Brandan Wright found himself Dallas after four injury-plagued seasons that threatened to tarnish the former 7th overall pick with the dreaded "bust" label. Signed for barely more than the minimum, Wright not only managed to stay relatively healthy over the next two years, but his play made him easily one of the league's best bargains.
A free agent after last season, there was some speculation that Wright might get some quality offers to go elsewhere. If he did, we'll never know, as Wright waited patiently for Dallas to conduct its business, then signed with little fanfare to a very team-friendly two year, $10 million contract.
Already a hyper-efficient finisher, Wright somehow managed to convert shots at a career-best rate in 2013-14. Though he still is primarily a role player, Wright set career highs in points per game, rebounds per game, steals, field goal percentage and free throw percentage. Not surprisingly, he set a career high in PER, after leading the team in that category last year(the first time someone not named Dirk did so since 1999-00).
At some point Wright is going to reach his ceiling, but I probably said the same thing last year, when Wright set most of his previous career highs.
Wright's otherworldly 69.5 True Shooting Percentage(a measure of shooting percentage that accounts for threes, twos, and free throws, giving a complete assessment of shooting efficiency) would have led the league had Wright played enough minutes to qualify. This is the heart of Wrigth's game. At 6'10 with long arms and tremendous leaping ability, Wright has the physical tools to finish above the rim. However, he also has a soft touch to convert floaters and off-balance layups, and he has underrated offensive instincts, helping him to make well-timed cuts to the basket either from the weakside or in pick and roll situations. As the roll man in P&R plays, Wright averaged 1.32 points per play, good for second best in the NBA(slightly ahead of Dwight Howard and Andre Drummond).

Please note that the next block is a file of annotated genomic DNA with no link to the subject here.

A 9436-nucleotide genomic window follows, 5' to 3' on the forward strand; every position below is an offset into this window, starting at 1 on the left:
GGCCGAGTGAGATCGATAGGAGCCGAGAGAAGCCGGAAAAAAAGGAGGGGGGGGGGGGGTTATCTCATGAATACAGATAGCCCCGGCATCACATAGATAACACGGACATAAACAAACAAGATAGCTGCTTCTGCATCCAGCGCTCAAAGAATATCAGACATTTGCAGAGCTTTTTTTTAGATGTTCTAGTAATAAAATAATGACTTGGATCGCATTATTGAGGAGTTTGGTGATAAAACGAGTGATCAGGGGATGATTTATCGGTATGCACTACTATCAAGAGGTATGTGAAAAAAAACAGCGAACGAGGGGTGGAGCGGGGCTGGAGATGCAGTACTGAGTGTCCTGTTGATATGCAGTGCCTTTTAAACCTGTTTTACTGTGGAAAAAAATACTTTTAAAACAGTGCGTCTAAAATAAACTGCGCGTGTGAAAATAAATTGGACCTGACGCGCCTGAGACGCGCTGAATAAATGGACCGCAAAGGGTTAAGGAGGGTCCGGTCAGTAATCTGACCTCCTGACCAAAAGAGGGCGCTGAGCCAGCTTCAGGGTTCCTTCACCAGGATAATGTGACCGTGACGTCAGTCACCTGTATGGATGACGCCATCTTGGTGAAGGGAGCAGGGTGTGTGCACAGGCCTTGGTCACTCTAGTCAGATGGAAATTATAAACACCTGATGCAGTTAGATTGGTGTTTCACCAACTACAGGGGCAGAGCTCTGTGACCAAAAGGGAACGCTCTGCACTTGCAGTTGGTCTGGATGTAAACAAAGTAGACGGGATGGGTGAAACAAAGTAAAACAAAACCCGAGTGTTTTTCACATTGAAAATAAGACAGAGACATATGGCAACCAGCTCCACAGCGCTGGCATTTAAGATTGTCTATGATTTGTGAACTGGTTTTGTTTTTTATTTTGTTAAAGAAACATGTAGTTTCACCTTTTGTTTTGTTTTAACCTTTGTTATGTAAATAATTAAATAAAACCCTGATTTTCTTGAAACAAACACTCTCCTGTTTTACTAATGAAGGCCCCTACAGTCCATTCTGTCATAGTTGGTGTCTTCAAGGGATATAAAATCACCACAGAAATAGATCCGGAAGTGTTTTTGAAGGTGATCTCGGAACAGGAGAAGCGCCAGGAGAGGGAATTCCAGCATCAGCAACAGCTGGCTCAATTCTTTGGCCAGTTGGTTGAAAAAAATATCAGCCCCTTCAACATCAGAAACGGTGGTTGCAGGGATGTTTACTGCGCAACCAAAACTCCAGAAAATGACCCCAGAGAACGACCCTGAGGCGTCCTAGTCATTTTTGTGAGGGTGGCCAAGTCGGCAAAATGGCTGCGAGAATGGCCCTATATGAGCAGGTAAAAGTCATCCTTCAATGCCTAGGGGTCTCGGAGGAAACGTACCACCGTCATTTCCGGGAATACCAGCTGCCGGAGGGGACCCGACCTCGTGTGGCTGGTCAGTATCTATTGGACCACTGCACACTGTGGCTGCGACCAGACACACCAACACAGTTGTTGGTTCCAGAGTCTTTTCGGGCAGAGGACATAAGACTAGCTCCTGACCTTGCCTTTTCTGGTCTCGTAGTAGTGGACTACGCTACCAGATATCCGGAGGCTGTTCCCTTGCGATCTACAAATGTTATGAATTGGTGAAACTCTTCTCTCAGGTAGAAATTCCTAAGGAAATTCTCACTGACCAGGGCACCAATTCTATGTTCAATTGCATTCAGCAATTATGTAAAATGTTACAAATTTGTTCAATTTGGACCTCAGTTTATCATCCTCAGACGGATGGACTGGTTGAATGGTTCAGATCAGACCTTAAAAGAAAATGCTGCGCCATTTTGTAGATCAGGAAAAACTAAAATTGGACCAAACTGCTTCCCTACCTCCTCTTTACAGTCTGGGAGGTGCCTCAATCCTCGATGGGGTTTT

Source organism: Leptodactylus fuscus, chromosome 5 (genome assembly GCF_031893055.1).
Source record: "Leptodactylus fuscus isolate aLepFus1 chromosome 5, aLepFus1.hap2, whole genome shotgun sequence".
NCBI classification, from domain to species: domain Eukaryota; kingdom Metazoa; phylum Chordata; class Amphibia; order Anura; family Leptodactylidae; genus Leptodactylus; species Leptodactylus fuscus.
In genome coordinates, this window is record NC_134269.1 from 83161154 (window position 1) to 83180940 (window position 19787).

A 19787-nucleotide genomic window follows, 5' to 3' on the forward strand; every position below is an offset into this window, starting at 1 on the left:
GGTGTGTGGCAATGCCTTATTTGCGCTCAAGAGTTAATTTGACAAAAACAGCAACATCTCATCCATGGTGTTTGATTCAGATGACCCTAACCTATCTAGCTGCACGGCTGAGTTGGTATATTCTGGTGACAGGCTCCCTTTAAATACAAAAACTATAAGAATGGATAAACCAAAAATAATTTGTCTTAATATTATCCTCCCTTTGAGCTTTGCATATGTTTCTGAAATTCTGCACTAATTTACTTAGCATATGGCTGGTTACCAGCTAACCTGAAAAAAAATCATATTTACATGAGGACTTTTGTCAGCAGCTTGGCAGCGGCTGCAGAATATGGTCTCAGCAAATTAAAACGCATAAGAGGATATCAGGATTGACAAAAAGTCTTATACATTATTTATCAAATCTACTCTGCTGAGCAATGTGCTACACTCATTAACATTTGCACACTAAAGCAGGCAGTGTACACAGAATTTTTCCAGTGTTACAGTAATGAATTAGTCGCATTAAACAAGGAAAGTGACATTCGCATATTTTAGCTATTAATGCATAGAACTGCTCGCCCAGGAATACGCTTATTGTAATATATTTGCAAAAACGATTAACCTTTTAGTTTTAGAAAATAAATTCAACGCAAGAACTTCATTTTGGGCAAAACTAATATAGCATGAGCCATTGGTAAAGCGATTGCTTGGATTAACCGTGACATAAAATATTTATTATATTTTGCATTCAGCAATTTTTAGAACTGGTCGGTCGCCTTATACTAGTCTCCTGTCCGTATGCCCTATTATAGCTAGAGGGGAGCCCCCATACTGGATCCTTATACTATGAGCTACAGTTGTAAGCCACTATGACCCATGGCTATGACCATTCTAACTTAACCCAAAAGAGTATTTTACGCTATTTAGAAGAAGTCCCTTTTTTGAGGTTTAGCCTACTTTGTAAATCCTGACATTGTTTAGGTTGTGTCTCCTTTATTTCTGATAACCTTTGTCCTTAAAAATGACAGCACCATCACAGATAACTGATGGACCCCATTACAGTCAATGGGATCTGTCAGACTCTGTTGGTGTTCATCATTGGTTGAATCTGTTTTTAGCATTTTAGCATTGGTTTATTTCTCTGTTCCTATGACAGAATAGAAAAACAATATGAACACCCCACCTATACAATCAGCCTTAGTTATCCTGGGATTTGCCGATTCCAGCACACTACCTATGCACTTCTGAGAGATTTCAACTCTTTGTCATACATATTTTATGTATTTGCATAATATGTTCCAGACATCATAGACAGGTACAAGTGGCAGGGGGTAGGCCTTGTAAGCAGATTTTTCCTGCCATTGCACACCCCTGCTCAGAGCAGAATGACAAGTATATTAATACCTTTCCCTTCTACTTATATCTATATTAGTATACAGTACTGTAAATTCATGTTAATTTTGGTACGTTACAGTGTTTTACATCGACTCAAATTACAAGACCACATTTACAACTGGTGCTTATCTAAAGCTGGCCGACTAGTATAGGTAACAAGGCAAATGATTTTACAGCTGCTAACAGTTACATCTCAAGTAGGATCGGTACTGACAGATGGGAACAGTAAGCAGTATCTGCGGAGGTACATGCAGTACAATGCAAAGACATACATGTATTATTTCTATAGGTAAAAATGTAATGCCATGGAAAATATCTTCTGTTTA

Wright is not supremely adept at creating his own shot, but he is expanding his offensive repertoire. Wright did not take as many midrange jumpers this season as he did last season, but he knocked them down them with greater frequency, and cracked 70% at the free throw line for the first time in his career. That will be important for Wright in the future to prevent teams from either sagging off on him and forcing him to shoot from outside, or fouling him hard at the rim to make him convert at the line.
2013-14 Grade: A-
Signed through 2014-15 for $5 million
Wright is a fan favorite, and with good reason. He adds a dimension the team simply doesn't have otherwise. Dallas averaged a little over 117 points per 100 possessions on the floor with Wright, more than any other Maverick. Really, there are dozens of amazing numbers one can throw out when discussing stat-darling Brandan Wright.
So why is Wright still barely playing 18 minutes a game?